A holy revolution

File:US Marshals with Young Ruby Bridges on School Steps.jpg

Ruby Bridges being escorted by U. S. Marshals to and from school.

Watching for the Morning of July 17, 2016

Year C

The Ninth Sunday after Pentecost:
Proper 11 / Lectionary 16

Sunday we have before us the story of Mary and Martha – Martha, the older sister, hosting Jesus, working to prepare the meal, and Mary sitting at Jesus’ feet, listening to the teacher.

It’s hard for us to appreciate the drama of this narrative. The family dynamics are too familiar: one overachieving, hyper-responsible sibling and one willing to go along for the ride. And so we hear a tale of family tension in which Jesus tries to calm Martha down. “Take a deep breath, Martha. The dinner doesn’t have to be perfect. Come enjoy the company.” Only it’s not that. It’s something far more profound. Imagine this is taking place in Pakistan where Malala Yousafzai – while riding a school bus – is shot by the Taliban for saying that girls should be able to go to school.

Sitting at Jesus’ feet means placing herself in the role of a disciple, a student. There is a reason we imagine the Jesus traveling the countryside with twelve men. They were acting in the public sphere. Women ruled in the private sphere, in the home, behind the walls, beneath a veil. But Mary has taken a seat.

She is Ruby Bridges with Barbara Henry, the only teacher at William Frantz Elementary School in Louisiana willing to teach a black child. She is James Meredith enrolling at the University of Mississippi. She is Ernest Green, Elizabeth Eckford, Jefferson Thomas, Terrence Roberts, Carlotta Walls LaNier, Minnijean Brown, Gloria Ray Karlmark, Thelma Mothershed, and Melba Pattillo Beals walking into Central High School in Little Rock, Arkansas.

She doesn’t know her place. Tell her, Jesus. Tell her to go back to her place.

But Jesus tells her she has chosen the good thing.

What is happening in Jesus is the dawning of God’s kingdom, the profound transformation of human existence. As we read in Colossians last week, He has rescued us from the power of darkness and transferred us into the kingdom of his beloved Son.

The age to come is invading this old age, breaking down the walls, tearing down the barriers, transforming relationships, healing wounds, reconciling all people, recreating the world.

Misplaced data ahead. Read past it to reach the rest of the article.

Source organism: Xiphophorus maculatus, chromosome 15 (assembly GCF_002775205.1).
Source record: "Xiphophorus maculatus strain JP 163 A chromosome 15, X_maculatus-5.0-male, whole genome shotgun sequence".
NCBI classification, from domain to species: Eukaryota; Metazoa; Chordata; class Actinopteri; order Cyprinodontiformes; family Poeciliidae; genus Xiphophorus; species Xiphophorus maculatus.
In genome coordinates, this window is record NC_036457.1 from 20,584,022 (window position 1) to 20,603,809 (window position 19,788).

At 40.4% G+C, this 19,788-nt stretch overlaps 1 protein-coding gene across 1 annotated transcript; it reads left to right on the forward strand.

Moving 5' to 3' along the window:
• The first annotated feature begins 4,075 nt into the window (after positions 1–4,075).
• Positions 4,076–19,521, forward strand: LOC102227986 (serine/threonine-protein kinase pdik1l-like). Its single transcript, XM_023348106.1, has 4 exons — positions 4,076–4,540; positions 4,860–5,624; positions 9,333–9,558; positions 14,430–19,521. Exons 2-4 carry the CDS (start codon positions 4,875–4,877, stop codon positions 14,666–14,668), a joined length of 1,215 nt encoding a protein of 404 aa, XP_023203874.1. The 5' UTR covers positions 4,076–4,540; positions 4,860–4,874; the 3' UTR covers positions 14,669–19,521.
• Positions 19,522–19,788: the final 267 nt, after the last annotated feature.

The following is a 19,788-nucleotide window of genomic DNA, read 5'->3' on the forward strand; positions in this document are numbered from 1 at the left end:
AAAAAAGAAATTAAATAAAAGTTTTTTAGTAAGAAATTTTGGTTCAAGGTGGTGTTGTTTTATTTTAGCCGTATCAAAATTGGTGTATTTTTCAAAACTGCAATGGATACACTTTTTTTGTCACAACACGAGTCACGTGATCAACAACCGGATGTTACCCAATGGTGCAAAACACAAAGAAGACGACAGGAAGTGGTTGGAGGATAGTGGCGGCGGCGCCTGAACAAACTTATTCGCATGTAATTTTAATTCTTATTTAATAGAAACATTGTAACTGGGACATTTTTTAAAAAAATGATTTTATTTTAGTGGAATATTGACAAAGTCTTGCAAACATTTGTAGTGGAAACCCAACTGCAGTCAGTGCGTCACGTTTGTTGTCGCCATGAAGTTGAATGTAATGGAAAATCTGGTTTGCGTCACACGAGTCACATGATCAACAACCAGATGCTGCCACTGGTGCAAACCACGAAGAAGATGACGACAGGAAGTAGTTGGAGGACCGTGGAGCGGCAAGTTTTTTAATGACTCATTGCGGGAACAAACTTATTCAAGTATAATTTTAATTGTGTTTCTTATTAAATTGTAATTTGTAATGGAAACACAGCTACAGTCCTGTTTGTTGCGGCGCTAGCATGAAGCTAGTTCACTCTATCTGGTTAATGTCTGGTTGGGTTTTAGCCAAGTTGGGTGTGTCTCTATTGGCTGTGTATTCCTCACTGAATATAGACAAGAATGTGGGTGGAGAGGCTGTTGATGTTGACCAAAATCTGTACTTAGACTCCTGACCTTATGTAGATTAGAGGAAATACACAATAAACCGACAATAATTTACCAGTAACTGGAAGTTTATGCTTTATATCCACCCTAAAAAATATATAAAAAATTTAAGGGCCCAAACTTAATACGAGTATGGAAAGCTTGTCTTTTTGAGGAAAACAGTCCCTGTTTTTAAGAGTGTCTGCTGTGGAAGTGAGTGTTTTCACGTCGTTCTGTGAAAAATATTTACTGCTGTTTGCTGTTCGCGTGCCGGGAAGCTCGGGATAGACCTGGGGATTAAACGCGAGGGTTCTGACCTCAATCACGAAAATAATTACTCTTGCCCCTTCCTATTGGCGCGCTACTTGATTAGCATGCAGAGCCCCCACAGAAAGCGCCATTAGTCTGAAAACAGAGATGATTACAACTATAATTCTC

The world about us continues to shoot and kill and rant and rave. The world continues to drop barrel bombs and plunder the poor. But the form of this world is passing away. A new kingdom is coming. A new reign. A new reality. A new creation.

And we are its first fruits.

And we are its witnesses.

And we are its students. All of us.

As many of you as were baptized into Christ have clothed yourselves with Christ. There is no longer Jew or Greek, there is no longer slave or free, there is no longer male and female; for all of you are one in Christ Jesus.

And so we listen this Sunday to the story of Mary and Martha. And we hear Colossians exult in the work of Christ. And we sing the psalm that asks who is worthy to enter the temple – and then talks not about purity but justice and compassion. And behind it all is the promise to Abraham and Sarah of a son – a promise beyond all hope – a promise that makes Sarah laugh – but a promise that is fulfilled nevertheless.

We are witnesses. We are guests at the banquet. We are participants into the new creation. We are sitting at the feet of Jesus.

The Prayer for July 17, 2016

Gracious God,
with courage and boldness
Mary dared to sit at Jesus’ feet as a disciple
and he defended her choice.
Give us hearts that yearn to hear your word
and, amid all the distractions of life,
help us see what is needful
and follow in your paths;
through your Son, Jesus Christ our Lord.

The Texts for July 17, 2016

First Reading: Genesis 18:1-15 (appointed: 1-10a)
“The Lord appeared to Abraham by the oaks of Mamre, as he sat at the entrance of his tent in the heat of the day.”
– At the Oaks of Mamre, Abraham and Sarah host three visitors, and God announces that the time for the fulfillment of the promise of a son is at hand.

Psalmody: Psalm 15
“O Lord, who may abide in your tent? Who may dwell on your holy hill?” – The poet speaks of the qualities required of those who enter the sacred precincts to offer their sacrifices.

Second Reading: Colossians 1:15-28
“He is the image of the invisible God, the firstborn of all creation.” – The opening section of the letter continues, acclaiming Christ as the source and goal of all things

Gospel: Luke 10:38-42
“Lord, do you not care that my sister has left me to do all the work by myself?”
– Invited to dine at the home of Martha, Jesus defends her sister Mary’s decision to sit at his feet as a disciple.

 

Image: https://commons.wikimedia.org/wiki/File%3AUS_Marshals_with_Young_Ruby_Bridges_on_School_Steps.jpg By Uncredited DOJ photographer (Via [1]) [Public domain], via Wikimedia Commons

The warring drums are silenced

File:Furienmeister.furie.jpg

Watching for the Morning of June 12, 2016

Year C

The Fifth Sunday after Pentecost:
Proper 7 / Lectionary 12

It is hard to hear the Gospel reading appointed for this Sunday of the man consumed with rage, alienated from civic life, and dwelling in death’s shadow, and not think of those young men who have taken up assault rifles and become servants of death. Jesus has just calmed the storm at sea (an assault by spiritual powers) and now he calms the storm within this anguished man among the tombs.

There is irony, even mockery, in the story. The demons do not wish to be sent into the abyss so they beg to be sent into a nearby herd of swine. But what they fear, they find – for the pigs plunge themselves into the deep.

The story is set against the background of warring armies, the rage of earthly kingdoms. Gerasa was founded by Alexander the Great on his march to conquer the world. And the demons are legion – as in the legions of the Roman Empire that enforce the Emperor’s will on a captive people. But the oppression and chaos endemic to the rulers of this world are cast out by the command of Jesus who brings the peace and reconciliation of God’s reign.